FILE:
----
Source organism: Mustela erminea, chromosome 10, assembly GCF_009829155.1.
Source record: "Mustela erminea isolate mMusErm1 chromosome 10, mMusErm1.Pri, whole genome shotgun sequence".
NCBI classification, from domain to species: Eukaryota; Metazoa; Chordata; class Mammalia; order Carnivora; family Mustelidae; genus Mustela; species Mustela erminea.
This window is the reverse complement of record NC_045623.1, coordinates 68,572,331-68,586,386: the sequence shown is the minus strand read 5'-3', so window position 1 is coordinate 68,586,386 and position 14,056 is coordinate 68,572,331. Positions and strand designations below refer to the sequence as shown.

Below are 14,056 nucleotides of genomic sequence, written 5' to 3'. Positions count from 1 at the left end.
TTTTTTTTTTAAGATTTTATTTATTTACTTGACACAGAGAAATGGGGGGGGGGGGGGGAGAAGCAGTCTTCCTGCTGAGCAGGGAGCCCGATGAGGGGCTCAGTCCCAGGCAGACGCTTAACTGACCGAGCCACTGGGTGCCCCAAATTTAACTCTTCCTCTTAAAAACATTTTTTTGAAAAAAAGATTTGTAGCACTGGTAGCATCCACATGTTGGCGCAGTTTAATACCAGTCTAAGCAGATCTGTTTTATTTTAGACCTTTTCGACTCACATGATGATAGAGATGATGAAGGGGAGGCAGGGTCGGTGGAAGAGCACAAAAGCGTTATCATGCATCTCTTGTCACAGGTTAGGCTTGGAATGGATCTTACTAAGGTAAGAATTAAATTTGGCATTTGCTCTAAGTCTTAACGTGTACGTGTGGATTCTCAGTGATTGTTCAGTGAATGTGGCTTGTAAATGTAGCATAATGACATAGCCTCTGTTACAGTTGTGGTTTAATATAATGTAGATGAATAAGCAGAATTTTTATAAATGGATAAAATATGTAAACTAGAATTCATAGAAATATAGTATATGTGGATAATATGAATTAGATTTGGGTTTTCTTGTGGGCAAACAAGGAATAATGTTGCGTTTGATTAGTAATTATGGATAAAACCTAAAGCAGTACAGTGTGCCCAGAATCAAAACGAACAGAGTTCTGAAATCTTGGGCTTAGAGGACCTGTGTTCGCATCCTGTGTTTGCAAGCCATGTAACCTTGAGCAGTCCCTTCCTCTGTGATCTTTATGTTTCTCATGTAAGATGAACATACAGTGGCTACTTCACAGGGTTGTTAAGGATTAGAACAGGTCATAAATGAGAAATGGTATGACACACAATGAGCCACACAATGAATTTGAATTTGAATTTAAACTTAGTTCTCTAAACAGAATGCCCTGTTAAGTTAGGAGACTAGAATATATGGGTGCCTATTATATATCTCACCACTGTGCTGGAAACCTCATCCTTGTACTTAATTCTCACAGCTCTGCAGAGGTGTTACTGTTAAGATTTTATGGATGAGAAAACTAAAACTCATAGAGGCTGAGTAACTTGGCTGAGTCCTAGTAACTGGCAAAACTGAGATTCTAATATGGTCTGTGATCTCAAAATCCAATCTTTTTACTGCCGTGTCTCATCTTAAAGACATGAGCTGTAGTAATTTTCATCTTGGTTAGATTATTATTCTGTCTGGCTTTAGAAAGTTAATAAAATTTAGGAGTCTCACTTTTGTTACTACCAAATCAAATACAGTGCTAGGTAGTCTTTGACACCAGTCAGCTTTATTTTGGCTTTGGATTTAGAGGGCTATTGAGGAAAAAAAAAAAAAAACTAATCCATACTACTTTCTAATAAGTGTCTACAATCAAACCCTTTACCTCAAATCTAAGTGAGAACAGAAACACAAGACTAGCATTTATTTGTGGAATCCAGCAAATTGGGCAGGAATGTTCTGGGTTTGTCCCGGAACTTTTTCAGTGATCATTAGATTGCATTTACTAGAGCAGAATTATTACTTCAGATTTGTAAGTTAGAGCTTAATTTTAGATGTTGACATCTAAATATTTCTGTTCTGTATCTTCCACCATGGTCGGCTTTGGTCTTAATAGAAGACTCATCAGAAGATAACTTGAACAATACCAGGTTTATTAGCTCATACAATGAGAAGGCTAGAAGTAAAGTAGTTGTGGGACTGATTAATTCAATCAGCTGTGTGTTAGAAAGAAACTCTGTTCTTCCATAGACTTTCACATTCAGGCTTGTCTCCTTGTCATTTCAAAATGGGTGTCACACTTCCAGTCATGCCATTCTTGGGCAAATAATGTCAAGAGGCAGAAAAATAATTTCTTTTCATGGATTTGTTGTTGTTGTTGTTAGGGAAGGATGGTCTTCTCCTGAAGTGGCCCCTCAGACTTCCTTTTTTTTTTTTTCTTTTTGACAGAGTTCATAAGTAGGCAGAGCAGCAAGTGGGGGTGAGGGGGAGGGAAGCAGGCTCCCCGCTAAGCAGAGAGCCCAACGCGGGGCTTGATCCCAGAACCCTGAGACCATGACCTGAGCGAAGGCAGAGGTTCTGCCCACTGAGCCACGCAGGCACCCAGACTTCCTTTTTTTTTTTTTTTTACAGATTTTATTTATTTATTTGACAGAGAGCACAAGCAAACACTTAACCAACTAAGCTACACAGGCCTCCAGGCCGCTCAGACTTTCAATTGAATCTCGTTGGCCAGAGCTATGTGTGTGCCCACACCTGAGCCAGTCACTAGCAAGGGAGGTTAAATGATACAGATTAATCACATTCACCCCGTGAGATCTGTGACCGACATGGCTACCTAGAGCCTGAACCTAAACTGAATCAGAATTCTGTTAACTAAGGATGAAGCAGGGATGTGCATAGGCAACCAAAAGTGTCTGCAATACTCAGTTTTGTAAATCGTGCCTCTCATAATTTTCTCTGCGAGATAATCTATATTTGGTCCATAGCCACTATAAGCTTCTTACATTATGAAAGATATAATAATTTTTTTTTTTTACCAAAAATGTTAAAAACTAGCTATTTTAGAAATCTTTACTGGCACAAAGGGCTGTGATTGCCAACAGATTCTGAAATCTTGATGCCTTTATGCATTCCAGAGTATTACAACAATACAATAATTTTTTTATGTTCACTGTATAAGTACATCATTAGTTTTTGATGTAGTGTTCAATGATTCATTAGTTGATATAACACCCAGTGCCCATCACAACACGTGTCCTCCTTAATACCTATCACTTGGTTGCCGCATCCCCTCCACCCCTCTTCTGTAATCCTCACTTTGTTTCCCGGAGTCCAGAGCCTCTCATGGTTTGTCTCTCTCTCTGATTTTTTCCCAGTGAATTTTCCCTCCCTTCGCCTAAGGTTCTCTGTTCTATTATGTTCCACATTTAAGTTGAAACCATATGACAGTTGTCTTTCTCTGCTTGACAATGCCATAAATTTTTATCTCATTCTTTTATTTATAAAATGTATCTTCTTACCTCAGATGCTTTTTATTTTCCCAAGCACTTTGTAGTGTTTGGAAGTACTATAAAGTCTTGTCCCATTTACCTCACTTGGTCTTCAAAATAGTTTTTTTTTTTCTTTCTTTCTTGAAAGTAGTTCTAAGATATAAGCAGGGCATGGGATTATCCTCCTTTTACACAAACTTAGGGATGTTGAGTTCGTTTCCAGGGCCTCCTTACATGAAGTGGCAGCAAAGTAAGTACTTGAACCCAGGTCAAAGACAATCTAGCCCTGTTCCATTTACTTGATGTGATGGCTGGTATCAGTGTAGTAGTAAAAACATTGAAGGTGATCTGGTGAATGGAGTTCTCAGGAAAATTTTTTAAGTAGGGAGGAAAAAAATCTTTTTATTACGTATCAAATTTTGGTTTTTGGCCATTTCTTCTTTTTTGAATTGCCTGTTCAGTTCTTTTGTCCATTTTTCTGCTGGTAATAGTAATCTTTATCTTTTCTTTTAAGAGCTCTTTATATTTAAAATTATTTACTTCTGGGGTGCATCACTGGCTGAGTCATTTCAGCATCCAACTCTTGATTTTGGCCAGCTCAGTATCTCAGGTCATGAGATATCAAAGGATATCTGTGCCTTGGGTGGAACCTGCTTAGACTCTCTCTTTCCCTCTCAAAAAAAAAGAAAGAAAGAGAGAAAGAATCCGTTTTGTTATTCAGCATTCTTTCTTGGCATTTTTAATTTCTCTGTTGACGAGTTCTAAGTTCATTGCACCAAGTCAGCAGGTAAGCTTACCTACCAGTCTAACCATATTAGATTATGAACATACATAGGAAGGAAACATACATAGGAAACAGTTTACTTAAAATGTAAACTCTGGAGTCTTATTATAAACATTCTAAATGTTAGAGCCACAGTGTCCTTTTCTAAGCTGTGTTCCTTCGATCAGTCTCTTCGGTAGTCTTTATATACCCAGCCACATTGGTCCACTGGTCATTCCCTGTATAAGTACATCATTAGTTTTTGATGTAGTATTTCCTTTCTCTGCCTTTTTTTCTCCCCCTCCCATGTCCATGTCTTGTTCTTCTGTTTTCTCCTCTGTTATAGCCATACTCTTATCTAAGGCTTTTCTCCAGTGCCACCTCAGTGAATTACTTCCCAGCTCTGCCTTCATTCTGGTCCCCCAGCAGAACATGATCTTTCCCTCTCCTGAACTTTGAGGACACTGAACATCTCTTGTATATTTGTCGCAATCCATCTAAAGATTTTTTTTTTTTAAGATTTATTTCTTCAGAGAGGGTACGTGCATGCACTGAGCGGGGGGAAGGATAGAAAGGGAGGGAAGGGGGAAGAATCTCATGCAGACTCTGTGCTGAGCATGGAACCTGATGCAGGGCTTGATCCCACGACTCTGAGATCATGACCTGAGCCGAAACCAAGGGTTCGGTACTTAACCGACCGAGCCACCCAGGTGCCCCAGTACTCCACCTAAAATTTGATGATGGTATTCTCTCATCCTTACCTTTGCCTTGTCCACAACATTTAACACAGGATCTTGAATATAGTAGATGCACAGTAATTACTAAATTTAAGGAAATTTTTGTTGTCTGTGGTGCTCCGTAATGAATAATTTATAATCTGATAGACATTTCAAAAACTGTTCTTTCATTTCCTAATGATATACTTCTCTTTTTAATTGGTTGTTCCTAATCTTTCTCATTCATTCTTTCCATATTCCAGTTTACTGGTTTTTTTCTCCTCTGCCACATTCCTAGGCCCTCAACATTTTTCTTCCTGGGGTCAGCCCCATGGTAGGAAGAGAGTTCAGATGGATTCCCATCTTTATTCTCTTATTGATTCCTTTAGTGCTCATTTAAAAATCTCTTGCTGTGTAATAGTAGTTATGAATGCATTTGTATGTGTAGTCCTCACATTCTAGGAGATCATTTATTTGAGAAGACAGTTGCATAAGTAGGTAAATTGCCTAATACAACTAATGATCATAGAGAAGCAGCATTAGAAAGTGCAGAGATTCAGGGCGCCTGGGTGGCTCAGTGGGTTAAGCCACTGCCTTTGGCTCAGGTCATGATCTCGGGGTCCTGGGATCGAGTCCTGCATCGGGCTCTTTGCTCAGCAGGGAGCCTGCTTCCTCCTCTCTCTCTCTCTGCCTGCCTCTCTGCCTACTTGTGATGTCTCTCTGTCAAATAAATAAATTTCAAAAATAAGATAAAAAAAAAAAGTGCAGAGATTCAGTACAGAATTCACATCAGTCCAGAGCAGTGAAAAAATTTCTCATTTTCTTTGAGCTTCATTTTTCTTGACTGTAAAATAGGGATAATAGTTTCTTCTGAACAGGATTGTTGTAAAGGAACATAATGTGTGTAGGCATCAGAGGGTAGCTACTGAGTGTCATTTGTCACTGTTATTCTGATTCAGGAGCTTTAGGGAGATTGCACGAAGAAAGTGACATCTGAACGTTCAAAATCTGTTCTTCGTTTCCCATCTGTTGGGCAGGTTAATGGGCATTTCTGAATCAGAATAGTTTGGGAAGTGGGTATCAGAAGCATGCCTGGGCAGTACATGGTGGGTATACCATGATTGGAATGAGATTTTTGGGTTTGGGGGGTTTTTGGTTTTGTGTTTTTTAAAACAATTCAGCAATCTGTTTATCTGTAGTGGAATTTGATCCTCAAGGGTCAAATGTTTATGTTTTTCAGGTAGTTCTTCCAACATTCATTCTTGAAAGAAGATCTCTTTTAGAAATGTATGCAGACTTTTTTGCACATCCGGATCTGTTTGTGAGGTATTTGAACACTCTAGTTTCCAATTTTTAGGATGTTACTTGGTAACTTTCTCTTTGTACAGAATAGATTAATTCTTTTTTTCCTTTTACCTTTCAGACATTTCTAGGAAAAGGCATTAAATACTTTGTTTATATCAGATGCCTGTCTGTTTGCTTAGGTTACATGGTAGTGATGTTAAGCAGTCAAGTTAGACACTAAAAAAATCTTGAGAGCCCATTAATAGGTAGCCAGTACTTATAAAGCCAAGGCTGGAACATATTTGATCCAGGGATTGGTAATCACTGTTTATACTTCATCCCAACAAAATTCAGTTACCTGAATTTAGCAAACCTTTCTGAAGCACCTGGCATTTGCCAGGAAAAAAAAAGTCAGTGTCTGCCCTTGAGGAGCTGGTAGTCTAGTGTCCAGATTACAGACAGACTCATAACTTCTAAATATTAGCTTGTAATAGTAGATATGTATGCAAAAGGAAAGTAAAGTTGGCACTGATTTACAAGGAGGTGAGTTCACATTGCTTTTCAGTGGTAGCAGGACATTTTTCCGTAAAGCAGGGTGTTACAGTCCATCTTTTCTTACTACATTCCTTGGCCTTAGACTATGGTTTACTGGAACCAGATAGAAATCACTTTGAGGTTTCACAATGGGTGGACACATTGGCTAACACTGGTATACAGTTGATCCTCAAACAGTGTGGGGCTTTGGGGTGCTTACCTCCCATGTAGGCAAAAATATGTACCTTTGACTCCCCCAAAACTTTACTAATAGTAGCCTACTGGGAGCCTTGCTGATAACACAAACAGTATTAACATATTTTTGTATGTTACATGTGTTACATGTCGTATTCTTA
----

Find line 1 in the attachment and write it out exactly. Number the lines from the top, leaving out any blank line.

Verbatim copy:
Source organism: Mustela erminea, chromosome 10, assembly GCF_009829155.1.